consulta con case fecha menor que o mayor que

tengo el siguiente query

select Gage_ID,Description,Gage_Type,Location,Last_Calibration_Date,Next_Calibration_Date,Calibration_Frequency, case  WHEN Next_Calibration_Date > GETDATE() THEN 'Requiere Calibracion'       WHEN Next_Calibration_Date <= GETDATE() THEN 'Calibracion ok'        END, GETDATE() as fecha  from quality_v_gage where Gage_Status <> 'Obsoleto/Perdido'

donde estoy haciendo un casi donde si la fecha es mayor a la fecha en la que estamos me indique que requiere calibración y si es menor la calibración ok pero no me esta respetando el caso.

es decir en las fechas de comparación me salen calibración ok cuando la fecha actual es mayor que la fecha de Next_Calibration_Date

ejemplo Next_Calibration_Date = 12/31/2018 1:00:00 AM

Karp-Rabin – what is the input for the worst case time complexity?

I’m trying to determine the input for the worst case time complexity of Karb-Rabin regardless of the used hash function. However, I’m seeing both of these answers on the internet:

  • String “AAAAAAAA” and pattern “AAA”
  • String “AAAAAAAB” and pattern “AAB”

Which of these inputs would have the worst running time in Karp-Rabin? Thanks!

Karp-Rabin – what is the input for the worst case time complexity?

I’m trying to determine the input for the worst case time complexity of Karb-Rabin regardless of the used hash function. However, I’m seeing both of these answers on the Internet:

  • String “AAAAAAAA” and pattern “AAA”

  • String “AAAAAAAB” and pattern “AAB”

Which of these inputs would have the worst running time in Karp-Rabin? Or are they both providing the worst case running time? Thanks!

Usar case en el select con registros que contienen null en sql server

Deseo una columna estatus creada por mi y esta columna sale tomando en cuenta que tenga 3 fechas diferentes en una sola tabla es decir fecha1,fecha2 y fecha3. Como nota el sql server no soporta el if Las restricciones son -si fecha 1 es diferente de null y fecha2 y fecha3 son null estatus es escriturado -si fecha2 es diferente de null y fecha1 y fecha 3 son null el estatus es en proceso. -si fecha 3 es diferente de null y fecha1 y fecha2 son null el estatus es cancelado -si todas las fechas son null el estatus es terminado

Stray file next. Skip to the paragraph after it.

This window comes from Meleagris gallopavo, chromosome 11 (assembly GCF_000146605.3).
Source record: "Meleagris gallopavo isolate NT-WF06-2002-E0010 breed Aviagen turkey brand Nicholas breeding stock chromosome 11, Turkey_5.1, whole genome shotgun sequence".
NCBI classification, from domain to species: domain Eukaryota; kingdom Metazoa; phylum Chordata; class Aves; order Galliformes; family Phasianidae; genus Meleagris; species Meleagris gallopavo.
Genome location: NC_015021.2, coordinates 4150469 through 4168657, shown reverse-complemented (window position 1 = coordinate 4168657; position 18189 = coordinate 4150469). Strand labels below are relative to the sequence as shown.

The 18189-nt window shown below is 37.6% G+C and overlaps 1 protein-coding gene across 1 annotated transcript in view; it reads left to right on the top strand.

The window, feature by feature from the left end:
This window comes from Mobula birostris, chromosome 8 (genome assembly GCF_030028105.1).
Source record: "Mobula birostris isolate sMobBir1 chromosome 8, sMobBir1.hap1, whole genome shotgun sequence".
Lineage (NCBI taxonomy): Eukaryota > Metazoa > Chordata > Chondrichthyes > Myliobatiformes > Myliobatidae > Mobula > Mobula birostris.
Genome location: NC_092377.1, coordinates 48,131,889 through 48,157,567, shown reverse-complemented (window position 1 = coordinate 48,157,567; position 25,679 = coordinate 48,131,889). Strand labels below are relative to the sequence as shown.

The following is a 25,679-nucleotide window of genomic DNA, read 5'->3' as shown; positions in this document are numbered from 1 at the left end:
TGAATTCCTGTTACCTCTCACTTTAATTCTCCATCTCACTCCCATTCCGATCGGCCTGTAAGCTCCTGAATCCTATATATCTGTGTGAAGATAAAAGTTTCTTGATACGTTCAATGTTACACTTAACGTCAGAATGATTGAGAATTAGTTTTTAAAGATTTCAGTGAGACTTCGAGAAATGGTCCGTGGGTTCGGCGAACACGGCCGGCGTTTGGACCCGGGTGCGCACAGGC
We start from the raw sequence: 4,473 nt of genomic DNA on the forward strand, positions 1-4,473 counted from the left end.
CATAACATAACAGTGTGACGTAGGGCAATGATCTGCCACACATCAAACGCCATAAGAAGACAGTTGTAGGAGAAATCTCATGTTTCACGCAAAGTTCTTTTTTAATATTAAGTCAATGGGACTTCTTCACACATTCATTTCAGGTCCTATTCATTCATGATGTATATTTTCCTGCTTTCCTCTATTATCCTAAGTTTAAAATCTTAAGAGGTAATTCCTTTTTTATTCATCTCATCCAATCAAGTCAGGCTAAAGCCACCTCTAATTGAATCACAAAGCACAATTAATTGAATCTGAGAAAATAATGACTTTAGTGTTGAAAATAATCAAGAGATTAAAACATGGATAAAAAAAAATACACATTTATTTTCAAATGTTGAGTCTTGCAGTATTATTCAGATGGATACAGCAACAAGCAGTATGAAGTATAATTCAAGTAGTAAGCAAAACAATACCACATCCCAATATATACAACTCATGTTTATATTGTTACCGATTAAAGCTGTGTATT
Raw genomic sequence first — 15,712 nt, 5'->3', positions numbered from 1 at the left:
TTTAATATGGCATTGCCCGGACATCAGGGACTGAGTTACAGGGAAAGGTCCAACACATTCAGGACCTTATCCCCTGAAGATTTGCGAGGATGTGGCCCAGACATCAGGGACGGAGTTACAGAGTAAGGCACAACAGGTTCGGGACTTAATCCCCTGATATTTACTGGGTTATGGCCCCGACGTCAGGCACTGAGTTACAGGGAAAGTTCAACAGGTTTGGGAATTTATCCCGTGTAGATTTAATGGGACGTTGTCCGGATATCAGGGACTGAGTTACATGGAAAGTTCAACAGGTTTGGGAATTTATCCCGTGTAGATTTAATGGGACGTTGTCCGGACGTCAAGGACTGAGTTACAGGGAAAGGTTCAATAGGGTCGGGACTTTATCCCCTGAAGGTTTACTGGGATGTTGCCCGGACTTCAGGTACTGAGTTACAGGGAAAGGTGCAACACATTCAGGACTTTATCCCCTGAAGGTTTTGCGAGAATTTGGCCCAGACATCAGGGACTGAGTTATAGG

Intente hacer un case en el select pero me marcar error cuando comparo las fechas con is null o is not null. Despues use la funcion isnull() y si corre pero solo para uno o dos restricciones y las demas no las hace o marcar warnings

Saludos

What is the real reason that Bubble Sort runs at O(n) in best case?

In this link https://techdifferences.com/difference-between-bubble-sort-and-selection-sort.html it says that the best case of bubble sort is order of n due to the fact that there would be only comparisons and no swaps in the inner loop.

But is that correct? Are comparisons not counted in the complexity ? Only swaps?

Other sources claim the reason is only because it can be optimized with a ‘ flag’ checking if it entered the inner loop. In that case there would be ZERO swaps and n comparisons. ( If this reason is correct, can’t I optimize other sorting algorithms this way? Likesay, selection sort?)

What is the correct reason? I questioned both of the reasons!

EDIT: this is what is said in the link: “In the best case, it is of order n because it just compares the elements and doesn’t swap them”

Is there any system with only one use case?